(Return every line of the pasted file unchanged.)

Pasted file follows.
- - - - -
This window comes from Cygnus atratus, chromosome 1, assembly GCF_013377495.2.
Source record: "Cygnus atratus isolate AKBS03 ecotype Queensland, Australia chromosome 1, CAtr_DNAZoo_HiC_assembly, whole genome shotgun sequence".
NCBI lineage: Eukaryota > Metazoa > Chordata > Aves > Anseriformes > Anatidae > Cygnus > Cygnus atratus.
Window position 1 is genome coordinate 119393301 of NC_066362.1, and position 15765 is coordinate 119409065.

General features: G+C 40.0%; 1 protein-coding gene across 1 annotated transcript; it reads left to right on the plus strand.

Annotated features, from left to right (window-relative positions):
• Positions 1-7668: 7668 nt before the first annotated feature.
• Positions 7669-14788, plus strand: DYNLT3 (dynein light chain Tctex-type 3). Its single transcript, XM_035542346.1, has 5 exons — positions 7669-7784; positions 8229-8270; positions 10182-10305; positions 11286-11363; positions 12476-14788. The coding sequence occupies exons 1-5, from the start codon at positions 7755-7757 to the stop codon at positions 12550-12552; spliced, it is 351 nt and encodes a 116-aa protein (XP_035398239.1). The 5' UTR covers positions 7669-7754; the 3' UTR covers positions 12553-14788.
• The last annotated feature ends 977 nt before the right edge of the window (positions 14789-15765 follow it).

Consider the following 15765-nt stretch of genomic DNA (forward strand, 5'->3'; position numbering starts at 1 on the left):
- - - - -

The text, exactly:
This window comes from Cygnus atratus, chromosome 1, assembly GCF_013377495.2.
Source record: "Cygnus atratus isolate AKBS03 ecotype Queensland, Australia chromosome 1, CAtr_DNAZoo_HiC_assembly, whole genome shotgun sequence".
NCBI lineage: Eukaryota > Metazoa > Chordata > Aves > Anseriformes > Anatidae > Cygnus > Cygnus atratus.
Window position 1 is genome coordinate 119393301 of NC_066362.1, and position 15765 is coordinate 119409065.

General features: G+C 40.0%; 1 protein-coding gene across 1 annotated transcript; it reads left to right on the plus strand.

Annotated features, from left to right (window-relative positions):
• Positions 1-7668: 7668 nt before the first annotated feature.
• Positions 7669-14788, plus strand: DYNLT3 (dynein light chain Tctex-type 3). Its single transcript, XM_035542346.1, has 5 exons — positions 7669-7784; positions 8229-8270; positions 10182-10305; positions 11286-11363; positions 12476-14788. The coding sequence occupies exons 1-5, from the start codon at positions 7755-7757 to the stop codon at positions 12550-12552; spliced, it is 351 nt and encodes a 116-aa protein (XP_035398239.1). The 5' UTR covers positions 7669-7754; the 3' UTR covers positions 12553-14788.
• The last annotated feature ends 977 nt before the right edge of the window (positions 14789-15765 follow it).

Consider the following 15765-nt stretch of genomic DNA (forward strand, 5'->3'; position numbering starts at 1 on the left):